In America

The hopes and dreams of those who come to America often meet with the gloom and nightmares that they had thought were left behind. In America succeeds as a tale equally wrenching and heartfelt because it bravely explores the nightmares of yesterday that must be forgotten in order to live the dreams of tomorrow. The story is set in a fantastical version of New York City, where the man of the hour is E.T. (the extraterrestrial), a mysterious disease seems to be spreading across our streets, and letting your children run loose at night is considered a sign of good parenting.

Loosely based on the life of director Jim Sheridan (My Left Foot, In the Name of the Father), and co-written by his daughters Naomi and Kirsten, In America is a contemporary chronicle of the Irish immigration experience. The film opens with émigré’s Johnny (Paddy Considine) and Sarah (Samantha Morton), and their two young daughters (Sarah and Emma Bolger) arriving in New York City in pursuit of a dream. The family is still feeling the pain from the loss of their youngest son, and is using what strength they have to adjust to their new life in Manhattan’s Hell’s Kitchen. As they struggle to understand this strange city, they befriend an angry neighbor named Mateo (Djimon Hounsou), who takes to the family.

Seeing the relationships and drudgeries of making a new home are one of the many simplistic pleasures I felt during In America. The film is relatively plotless for some 20 minutes because the story explores the everyday obstacles that a family must endure to make a home for itself. The family redecorates its slummy apartment, battles the brutal summer heat, and the young girls deal with being labeled “outsiders” at their private school. All of these textbook issues are never given the saccharine, after-school-special treatment because the love of this family stands strong throughout.

Though straightforward in tone, In America allows itself to see the humor in some of the less comfortable situations. Early on, as the two daughters complain of the heat, Johnny decides to take matters into his own hands by stealing an air conditioner and literally dragging it through the streets of Manhattan. The audience is allowed to see the drastic measures that Johnny must take and given a chance to laugh at the absurdity of it at the same time.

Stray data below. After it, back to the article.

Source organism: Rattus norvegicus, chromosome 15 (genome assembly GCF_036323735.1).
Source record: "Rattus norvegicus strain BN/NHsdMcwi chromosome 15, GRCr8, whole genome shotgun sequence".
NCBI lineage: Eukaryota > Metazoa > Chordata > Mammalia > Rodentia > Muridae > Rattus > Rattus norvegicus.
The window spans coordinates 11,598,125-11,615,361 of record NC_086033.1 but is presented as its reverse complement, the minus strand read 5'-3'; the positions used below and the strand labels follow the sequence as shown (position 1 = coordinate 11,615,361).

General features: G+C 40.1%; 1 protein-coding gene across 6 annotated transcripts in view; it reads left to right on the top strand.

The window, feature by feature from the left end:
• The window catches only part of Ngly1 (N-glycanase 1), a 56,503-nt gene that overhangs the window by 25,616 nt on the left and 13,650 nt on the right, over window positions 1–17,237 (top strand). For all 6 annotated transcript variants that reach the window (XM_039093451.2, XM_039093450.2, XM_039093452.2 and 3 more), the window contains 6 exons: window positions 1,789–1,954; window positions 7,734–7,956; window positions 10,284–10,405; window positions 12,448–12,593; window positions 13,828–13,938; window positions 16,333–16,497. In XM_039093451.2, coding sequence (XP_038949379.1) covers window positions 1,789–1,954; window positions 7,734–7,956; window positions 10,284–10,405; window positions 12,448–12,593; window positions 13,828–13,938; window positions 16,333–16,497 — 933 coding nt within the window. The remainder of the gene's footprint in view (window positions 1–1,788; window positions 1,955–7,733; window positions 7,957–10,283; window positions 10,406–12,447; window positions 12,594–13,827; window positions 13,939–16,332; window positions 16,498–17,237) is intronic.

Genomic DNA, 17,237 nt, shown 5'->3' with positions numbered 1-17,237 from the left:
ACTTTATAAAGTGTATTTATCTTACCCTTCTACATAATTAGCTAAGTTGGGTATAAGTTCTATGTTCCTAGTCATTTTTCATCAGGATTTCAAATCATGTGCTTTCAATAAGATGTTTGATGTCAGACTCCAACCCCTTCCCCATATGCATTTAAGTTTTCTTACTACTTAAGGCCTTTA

The real magic begins as the story progresses, and moments of such raw power begin to take over. The story does not become grim, but addresses the situation truthfully. Director Jim Sheridan proves himself as an expert storyteller once again because his belief in the story is so strong. A few weeks ago, I sat down and talked with him about In America before I had even seen it. He discussed the personal reasons for making the film, and told his story with such fervor that I can now see how clearly those reasons have translated onto the screen.

Sheridan’s character in the film is perfectly layered in the form of semi-newcomer Considine, whose character is a hollow of a man, completely unable to feel or acknowledge pain in the wake of his son’s death. He is a good husband and father, but is emotionally unavailable and at times almost delusional. With his cheerfully droopy face, Considine makes a smile out of sorrow.

It has been over a week since I saw In America and there are still scenes that I remember as clearly as the day. When the family arrives in New York City, marveling at the sights and sounds of the hypnotic Time Square at night, I felt the same wonder because I was able to imagine what all of this would look like to a person who had never seen anything like it before. They smiled, and I did, too.